Has a down-leg commenced?
With the S&P 500 and the Australian all Ordinaries Index possibly stalling in the terms of the most recent rally at 2,870 points and 5,550 points respectively, I have received a few telephone calls from investors asking, “has the Wave C down-leg commenced?”
After peaking around 19/20 February 2020, the initial decline into the latter part of March was severe. Since then markets have recorded a very strong rally, as the cases of Coronavirus continues to decelerate; and a staged opening of many economies has commenced or is about to commence.
While I confess, I have never met a wealthy chartist, and don’t ever expect to, Elliott Wave Theory would like us to believe a classic zig-zag charting pattern is unfolding from the market lows established in the latter part of March 2020, known as a counter trend rally. The technique is used as an aid to set price targets, where the ensuing Wave C down-leg would, for example, typically approximate 61.8 per cent of Wave A, being 740 points for the S&P 500 and 1,750 points for the Australian All Ordinaries Index.
|Market Index||US S&P 500||Australian All Ordinaries Index|
|Peak (February 2020)||3,394||7,290|
|Trough (March 2020)||2,192||4,460|
|Loss by points||1,202||2,830|
|Loss by percentage||35%||39%|
|April 2020 Peak (?)||2,869||5,550|
|Gain from Trough by points||677||1,090|
|Gain from Trough by percentage||+31%||+24%|
|April Peak/ February Peak||-15%||-24%|
If this theory comes to fruition, and it is a big IF (Roger Montgomery thought Elliott Wave was nonsense and dismissed it after the world’s ‘leading’ Elliott Wave proponent called an ‘all-time’, ‘forever’-high for the Dow Jones in…wait for it….1994!), then the S&P 500 could re-test the March lows; whilst the Australian All Ordinaries Index, which has demonstrated a relatively weaker market performance, could test sub 4,000 points.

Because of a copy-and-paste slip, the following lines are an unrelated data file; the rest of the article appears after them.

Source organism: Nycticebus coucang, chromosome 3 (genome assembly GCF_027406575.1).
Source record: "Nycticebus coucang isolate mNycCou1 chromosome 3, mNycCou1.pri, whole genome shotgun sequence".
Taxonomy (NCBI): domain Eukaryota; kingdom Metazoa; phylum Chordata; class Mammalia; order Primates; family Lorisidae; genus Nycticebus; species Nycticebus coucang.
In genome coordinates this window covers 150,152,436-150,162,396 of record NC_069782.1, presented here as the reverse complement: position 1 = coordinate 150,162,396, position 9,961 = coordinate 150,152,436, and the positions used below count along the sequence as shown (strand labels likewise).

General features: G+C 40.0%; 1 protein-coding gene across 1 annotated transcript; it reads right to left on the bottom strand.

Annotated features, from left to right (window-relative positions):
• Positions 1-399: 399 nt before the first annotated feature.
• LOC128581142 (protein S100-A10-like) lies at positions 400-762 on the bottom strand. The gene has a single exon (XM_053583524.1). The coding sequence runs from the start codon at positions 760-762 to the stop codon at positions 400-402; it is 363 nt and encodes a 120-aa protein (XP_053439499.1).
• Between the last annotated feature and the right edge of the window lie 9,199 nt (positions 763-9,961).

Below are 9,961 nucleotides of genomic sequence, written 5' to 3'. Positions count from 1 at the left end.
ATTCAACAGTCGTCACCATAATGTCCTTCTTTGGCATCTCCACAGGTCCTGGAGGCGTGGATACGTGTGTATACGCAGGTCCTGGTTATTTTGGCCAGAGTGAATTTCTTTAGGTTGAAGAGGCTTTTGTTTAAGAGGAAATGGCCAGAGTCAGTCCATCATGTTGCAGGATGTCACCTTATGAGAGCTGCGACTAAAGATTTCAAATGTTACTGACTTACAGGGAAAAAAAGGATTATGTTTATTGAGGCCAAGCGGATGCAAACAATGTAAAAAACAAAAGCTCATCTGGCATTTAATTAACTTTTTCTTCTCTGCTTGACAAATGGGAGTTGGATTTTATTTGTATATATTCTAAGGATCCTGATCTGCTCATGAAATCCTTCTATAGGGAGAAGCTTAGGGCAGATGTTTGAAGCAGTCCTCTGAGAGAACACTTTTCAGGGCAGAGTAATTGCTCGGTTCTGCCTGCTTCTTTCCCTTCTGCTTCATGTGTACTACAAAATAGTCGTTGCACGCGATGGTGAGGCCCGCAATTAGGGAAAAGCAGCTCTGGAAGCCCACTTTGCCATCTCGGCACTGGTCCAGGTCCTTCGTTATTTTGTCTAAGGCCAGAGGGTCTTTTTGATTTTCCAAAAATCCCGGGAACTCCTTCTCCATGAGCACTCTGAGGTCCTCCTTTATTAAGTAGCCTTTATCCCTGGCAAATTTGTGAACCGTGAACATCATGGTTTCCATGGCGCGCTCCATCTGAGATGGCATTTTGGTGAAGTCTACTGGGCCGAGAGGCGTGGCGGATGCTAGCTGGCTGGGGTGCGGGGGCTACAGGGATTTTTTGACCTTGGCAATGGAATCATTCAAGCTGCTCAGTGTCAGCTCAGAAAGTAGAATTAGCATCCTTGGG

Pulling numbers out of the air has its limitations, so let us at least try and analyse where things currently stand. We will use the S&P 500 as it seems to lead many of the world share markets. At the current 2,800 points, the S&P 500 is at the same level as 17 January 2018 and 1 March 2019, and the table below illustrates some interesting comparisons:
|S&P 500 at 2,800||17 January 2018||1 March 2019||Now|
|Two year forward EPS||$167||$190||$177|
|Two year forward PE||16.8X||14.7X||15.8X|
|Two year forward EPS growth||25.1%||18.5%||2.5%|
|10 Year Bond Yield||2.6%||2.8%||0.6%|
|High Yield Bonds||6.1%||6.9%||8.6%|
|High Yield Bond Spread||3.5%||4.1%||7.9%|
|ISM Manufacturing Index||59.1||54.1||36.4 (1).|
(1). Bloomberg estimates
Current observations include:
- While US Government Bond yield at 0.6 per cent is lower, credit spreads at 7.9 per cent are higher
- Volatility, as measured by the VIX at 40.1, is 3-4X higher than the 11.9 or 13.6
- The two-year forward EPS (of $177) and PE forecast (of 15.8X) assume a sharp V-shaped recovery, from the economic battering experienced – particularly in the June 2020 Quarter, in earnings.
In summary, it seems to me chartists are more pessimistic than consensus analysts and economists, probably believing there will be a second wave of Coronavirus infections thus stalling any recovery in economic and earnings growth. While forecasts are changing rapidly, and I should add I am not a supporter of charting, I have some sympathy with their more cautious view.